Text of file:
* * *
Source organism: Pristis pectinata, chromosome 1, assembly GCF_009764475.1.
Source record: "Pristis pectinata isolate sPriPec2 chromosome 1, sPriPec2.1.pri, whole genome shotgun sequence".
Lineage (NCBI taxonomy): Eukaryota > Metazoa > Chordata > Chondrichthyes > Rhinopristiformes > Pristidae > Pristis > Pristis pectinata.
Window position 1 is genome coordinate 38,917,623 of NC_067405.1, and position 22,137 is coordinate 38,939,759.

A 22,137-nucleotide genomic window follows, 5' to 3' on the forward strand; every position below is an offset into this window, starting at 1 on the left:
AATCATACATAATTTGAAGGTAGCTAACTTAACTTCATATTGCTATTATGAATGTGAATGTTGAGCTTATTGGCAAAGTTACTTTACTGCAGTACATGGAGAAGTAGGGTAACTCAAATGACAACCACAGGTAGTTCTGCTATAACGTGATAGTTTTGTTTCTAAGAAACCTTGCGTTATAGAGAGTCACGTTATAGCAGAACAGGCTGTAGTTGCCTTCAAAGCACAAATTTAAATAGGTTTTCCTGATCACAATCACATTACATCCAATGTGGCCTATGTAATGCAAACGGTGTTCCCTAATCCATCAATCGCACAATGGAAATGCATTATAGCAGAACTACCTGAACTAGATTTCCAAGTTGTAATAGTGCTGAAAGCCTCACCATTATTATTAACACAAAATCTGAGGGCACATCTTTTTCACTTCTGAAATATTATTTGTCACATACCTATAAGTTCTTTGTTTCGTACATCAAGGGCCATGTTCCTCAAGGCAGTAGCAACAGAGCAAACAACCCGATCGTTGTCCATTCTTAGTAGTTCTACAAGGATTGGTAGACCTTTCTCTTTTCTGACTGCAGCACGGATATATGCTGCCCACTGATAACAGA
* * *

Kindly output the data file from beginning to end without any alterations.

Source organism: Pristis pectinata, chromosome 1, assembly GCF_009764475.1.
Source record: "Pristis pectinata isolate sPriPec2 chromosome 1, sPriPec2.1.pri, whole genome shotgun sequence".
Lineage (NCBI taxonomy): Eukaryota > Metazoa > Chordata > Chondrichthyes > Rhinopristiformes > Pristidae > Pristis > Pristis pectinata.
Window position 1 is genome coordinate 38,917,623 of NC_067405.1, and position 22,137 is coordinate 38,939,759.

A 22,137-nucleotide genomic window follows, 5' to 3' on the forward strand; every position below is an offset into this window, starting at 1 on the left:
AATCATACATAATTTGAAGGTAGCTAACTTAACTTCATATTGCTATTATGAATGTGAATGTTGAGCTTATTGGCAAAGTTACTTTACTGCAGTACATGGAGAAGTAGGGTAACTCAAATGACAACCACAGGTAGTTCTGCTATAACGTGATAGTTTTGTTTCTAAGAAACCTTGCGTTATAGAGAGTCACGTTATAGCAGAACAGGCTGTAGTTGCCTTCAAAGCACAAATTTAAATAGGTTTTCCTGATCACAATCACATTACATCCAATGTGGCCTATGTAATGCAAACGGTGTTCCCTAATCCATCAATCGCACAATGGAAATGCATTATAGCAGAACTACCTGAACTAGATTTCCAAGTTGTAATAGTGCTGAAAGCCTCACCATTATTATTAACACAAAATCTGAGGGCACATCTTTTTCACTTCTGAAATATTATTTGTCACATACCTATAAGTTCTTTGTTTCGTACATCAAGGGCCATGTTCCTCAAGGCAGTAGCAACAGAGCAAACAACCCGATCGTTGTCCATTCTTAGTAGTTCTACAAGGATTGGTAGACCTTTCTCTTTTCTGACTGCAGCACGGATATATGCTGCCCACTGATAACAGA